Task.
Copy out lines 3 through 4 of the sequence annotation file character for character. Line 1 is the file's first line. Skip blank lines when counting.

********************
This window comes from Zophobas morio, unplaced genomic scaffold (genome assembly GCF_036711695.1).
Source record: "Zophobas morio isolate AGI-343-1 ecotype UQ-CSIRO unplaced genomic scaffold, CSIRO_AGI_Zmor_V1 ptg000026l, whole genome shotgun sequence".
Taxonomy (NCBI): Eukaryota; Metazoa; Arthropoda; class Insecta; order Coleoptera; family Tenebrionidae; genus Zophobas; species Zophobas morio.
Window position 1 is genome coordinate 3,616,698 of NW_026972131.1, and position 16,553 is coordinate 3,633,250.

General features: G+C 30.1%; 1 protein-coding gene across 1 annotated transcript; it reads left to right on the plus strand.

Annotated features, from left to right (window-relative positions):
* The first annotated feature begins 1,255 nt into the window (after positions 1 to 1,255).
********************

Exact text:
Taxonomy (NCBI): Eukaryota; Metazoa; Arthropoda; class Insecta; order Coleoptera; family Tenebrionidae; genus Zophobas; species Zophobas morio.
Window position 1 is genome coordinate 3,616,698 of NW_026972131.1, and position 16,553 is coordinate 3,633,250.